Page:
World Health Organisation (WHO) chief said on April 27 that it depends on countries’ willingness to accept or reject the UN agency’s advice since it has no "power or force” to reinforce it. Speaking at the daily press briefing, WHO Director-General Tedros Adhanom Ghebreyesus said that the health agency has been calling on countries since January 30 to prepare to find, test, treat and isolate every COVID-19 patient and trace all contacts.
“WHO has no power or force to reinforce its advice, except the willingness of the countries to accept or reject. ...— World Health Organization (WHO) (@WHO) April 27, 2020
WHO will continue to give advice based on science & evidence & then it will be up to countries whether to take it or not”-@DrTedros pic.twitter.com/HPhyLLrwCf
Dr Ghebreyesus’ reaction came after facing backlash from some countries, especially the United States, due to the exponential rise in the coronavirus cases and the death toll due to the infectious disease. WHO has been under fire for its alleged slow response to a looming threat of pandemic which has now caused a global crisis and overwhelmed medical facilities around the world.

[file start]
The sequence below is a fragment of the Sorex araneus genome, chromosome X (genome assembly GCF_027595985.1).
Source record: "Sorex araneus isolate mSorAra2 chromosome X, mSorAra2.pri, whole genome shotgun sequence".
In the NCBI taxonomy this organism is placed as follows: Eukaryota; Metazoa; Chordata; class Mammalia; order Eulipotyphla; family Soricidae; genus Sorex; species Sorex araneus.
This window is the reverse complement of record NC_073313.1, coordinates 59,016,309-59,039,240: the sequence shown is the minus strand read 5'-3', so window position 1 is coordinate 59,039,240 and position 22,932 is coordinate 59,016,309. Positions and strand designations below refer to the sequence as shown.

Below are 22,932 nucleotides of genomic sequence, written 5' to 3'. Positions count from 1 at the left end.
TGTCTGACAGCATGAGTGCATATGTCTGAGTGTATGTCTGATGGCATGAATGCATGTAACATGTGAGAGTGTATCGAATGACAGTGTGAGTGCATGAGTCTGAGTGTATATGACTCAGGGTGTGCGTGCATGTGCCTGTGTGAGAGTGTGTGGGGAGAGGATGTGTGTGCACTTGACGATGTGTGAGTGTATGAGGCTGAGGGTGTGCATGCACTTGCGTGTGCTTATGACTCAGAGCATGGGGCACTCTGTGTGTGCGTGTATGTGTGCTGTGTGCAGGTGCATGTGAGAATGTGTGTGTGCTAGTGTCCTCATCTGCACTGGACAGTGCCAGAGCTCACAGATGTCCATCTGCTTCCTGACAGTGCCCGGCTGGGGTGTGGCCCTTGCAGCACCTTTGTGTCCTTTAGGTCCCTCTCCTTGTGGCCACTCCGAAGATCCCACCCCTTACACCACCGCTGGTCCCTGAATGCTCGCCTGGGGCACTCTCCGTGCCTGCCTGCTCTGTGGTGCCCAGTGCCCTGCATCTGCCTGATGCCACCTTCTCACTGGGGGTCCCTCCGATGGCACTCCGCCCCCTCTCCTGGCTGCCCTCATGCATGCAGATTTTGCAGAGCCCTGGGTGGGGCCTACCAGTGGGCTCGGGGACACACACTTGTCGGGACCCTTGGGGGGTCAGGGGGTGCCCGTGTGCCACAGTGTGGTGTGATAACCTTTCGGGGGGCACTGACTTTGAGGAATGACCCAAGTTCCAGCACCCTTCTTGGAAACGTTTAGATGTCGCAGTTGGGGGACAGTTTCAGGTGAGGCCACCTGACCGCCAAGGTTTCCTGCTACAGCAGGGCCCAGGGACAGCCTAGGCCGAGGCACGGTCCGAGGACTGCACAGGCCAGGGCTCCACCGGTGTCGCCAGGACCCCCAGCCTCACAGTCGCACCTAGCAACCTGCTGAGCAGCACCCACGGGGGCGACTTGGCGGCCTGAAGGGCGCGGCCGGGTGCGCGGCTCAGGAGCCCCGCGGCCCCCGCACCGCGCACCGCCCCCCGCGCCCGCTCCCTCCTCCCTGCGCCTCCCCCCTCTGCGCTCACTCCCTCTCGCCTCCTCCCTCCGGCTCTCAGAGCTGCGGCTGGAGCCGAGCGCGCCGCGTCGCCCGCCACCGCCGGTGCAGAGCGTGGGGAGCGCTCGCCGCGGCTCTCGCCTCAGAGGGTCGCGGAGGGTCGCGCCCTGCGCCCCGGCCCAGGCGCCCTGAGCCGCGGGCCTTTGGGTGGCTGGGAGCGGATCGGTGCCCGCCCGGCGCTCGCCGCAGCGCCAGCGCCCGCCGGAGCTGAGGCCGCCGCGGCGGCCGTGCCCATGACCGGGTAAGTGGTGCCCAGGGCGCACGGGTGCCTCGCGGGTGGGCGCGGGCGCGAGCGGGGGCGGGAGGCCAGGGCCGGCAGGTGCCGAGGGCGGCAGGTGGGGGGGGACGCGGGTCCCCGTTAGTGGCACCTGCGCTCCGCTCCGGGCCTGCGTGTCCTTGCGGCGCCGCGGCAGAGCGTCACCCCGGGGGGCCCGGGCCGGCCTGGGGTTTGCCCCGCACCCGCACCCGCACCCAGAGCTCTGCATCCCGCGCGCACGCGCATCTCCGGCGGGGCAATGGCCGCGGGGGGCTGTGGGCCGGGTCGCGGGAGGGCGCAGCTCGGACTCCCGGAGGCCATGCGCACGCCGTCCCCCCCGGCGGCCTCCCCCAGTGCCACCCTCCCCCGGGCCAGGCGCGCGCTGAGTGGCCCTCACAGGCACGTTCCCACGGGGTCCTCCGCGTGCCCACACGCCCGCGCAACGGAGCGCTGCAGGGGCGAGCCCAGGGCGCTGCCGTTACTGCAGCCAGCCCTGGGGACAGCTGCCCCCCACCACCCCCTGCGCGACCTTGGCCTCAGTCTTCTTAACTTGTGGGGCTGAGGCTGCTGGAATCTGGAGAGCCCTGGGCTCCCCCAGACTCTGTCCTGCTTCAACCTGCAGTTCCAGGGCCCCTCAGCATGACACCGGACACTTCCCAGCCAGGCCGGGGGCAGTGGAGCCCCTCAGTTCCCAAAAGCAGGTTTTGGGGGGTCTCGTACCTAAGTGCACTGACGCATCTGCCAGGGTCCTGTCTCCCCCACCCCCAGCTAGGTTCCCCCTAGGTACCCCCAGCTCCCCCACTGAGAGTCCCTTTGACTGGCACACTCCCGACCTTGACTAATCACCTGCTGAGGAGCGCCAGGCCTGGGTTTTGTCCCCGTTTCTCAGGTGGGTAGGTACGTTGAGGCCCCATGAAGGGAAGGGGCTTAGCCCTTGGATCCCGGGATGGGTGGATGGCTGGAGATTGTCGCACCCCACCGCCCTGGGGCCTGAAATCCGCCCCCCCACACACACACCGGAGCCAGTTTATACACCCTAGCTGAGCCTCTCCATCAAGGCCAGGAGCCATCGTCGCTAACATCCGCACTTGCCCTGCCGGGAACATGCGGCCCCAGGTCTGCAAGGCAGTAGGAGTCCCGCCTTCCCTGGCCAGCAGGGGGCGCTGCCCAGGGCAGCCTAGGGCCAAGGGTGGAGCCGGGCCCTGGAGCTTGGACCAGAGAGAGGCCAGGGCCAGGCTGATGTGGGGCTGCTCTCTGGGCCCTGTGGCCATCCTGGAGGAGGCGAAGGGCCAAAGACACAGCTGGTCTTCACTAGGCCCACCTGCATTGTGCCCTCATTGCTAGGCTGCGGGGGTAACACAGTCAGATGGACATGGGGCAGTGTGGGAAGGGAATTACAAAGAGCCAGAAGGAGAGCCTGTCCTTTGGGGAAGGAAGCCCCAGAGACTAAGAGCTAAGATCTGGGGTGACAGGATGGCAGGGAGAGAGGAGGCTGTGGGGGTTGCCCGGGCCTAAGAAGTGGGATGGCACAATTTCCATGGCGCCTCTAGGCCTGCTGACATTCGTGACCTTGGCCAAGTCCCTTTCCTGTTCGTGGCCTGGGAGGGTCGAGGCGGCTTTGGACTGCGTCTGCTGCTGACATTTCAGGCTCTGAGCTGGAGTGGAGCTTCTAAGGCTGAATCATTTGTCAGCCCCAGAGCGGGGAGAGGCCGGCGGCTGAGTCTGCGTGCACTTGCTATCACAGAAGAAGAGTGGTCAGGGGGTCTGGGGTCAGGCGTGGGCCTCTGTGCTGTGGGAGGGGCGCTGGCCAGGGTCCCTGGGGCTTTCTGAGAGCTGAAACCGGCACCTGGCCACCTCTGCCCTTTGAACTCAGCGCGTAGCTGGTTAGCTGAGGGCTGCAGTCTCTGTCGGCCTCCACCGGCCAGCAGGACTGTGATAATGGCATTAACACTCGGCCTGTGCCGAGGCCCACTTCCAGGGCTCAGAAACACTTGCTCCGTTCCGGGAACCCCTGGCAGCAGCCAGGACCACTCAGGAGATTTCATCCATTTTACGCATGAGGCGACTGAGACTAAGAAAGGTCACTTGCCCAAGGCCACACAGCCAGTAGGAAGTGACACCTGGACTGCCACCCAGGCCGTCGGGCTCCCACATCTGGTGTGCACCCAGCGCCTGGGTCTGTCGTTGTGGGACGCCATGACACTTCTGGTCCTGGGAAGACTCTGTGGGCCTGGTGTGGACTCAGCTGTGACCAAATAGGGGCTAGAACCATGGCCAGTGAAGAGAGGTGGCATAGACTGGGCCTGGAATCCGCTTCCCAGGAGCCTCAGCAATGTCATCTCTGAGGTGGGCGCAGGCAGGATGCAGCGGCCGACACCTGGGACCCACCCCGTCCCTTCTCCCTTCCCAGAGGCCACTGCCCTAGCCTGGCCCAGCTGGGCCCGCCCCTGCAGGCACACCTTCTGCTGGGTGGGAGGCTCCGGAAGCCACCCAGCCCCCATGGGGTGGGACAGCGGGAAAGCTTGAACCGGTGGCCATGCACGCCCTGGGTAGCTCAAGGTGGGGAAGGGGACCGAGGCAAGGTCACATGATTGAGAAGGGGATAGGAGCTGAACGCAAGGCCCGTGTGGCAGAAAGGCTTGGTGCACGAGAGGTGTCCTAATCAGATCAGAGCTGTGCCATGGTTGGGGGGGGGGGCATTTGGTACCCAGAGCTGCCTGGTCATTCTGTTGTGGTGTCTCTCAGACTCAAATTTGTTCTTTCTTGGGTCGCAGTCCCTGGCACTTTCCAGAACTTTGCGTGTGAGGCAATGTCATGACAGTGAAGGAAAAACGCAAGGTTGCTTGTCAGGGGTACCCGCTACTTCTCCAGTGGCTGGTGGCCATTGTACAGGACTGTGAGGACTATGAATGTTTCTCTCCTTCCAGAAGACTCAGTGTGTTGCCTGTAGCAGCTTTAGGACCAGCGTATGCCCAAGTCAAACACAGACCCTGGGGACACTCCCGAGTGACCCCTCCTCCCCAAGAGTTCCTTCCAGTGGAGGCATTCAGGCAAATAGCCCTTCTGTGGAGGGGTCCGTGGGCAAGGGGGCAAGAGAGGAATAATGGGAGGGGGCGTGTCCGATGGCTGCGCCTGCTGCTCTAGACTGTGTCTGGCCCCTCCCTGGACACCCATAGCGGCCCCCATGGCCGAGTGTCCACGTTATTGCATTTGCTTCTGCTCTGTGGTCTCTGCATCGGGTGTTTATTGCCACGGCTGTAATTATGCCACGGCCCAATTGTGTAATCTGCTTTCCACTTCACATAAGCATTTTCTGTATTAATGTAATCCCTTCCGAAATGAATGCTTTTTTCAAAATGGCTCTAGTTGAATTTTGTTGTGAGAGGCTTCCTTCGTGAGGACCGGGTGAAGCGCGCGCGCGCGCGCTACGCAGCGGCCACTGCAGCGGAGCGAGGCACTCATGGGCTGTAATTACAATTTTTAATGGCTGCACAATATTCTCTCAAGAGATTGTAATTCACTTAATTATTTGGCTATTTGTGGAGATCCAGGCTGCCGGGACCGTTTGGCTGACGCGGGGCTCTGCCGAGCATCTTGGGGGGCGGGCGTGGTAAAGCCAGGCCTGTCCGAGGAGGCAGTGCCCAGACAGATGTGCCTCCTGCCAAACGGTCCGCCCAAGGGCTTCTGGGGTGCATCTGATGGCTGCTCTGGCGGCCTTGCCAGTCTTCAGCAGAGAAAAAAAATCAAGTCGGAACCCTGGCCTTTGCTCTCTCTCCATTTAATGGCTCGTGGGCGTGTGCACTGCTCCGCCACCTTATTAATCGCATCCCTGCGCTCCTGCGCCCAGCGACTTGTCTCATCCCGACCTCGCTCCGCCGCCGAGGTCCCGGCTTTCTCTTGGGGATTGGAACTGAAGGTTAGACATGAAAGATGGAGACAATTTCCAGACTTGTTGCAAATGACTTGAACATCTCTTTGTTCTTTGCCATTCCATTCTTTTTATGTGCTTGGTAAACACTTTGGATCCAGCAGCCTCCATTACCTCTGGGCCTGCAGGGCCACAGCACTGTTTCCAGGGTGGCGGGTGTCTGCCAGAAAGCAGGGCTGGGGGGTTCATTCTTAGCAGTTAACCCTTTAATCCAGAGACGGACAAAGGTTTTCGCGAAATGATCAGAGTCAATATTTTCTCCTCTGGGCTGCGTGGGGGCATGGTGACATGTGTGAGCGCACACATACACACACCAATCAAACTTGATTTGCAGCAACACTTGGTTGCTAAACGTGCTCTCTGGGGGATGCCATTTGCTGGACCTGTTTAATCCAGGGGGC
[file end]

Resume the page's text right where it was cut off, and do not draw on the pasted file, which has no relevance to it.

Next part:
The WHO chief said that they declared the highest level of global emergency on COVID-19 on January 30 when there were only 82 cases outside China. There were no cases in Latin America, no cases in Africa and only 10 cases in Europe when the WHO sounded the alarm, said Dr Ghebreyesus.
“One thing I would like to assure you is, we continue to give advice based on science and evidence and then it will up to the countries whether to take it or not,” Dr Ghebreyesus added.
As countries around the world have started easing lockdown measures with a decline in the number of coronavirus cases, WHO urged countries to find, isolate, test and treat all cases of COVID-19 and trace every contact, to ensure these declining trends continue. Dr Ghebreyesus said that the pandemic is far from over and the WHO is concerned about the rising trends in Africa, Eastern Europe, Latin America and some Asian countries.
“As in all regions, cases and deaths are underreported in many countries in these regions because of low testing capacity,” said the WHO chief.
(Image credit: AP)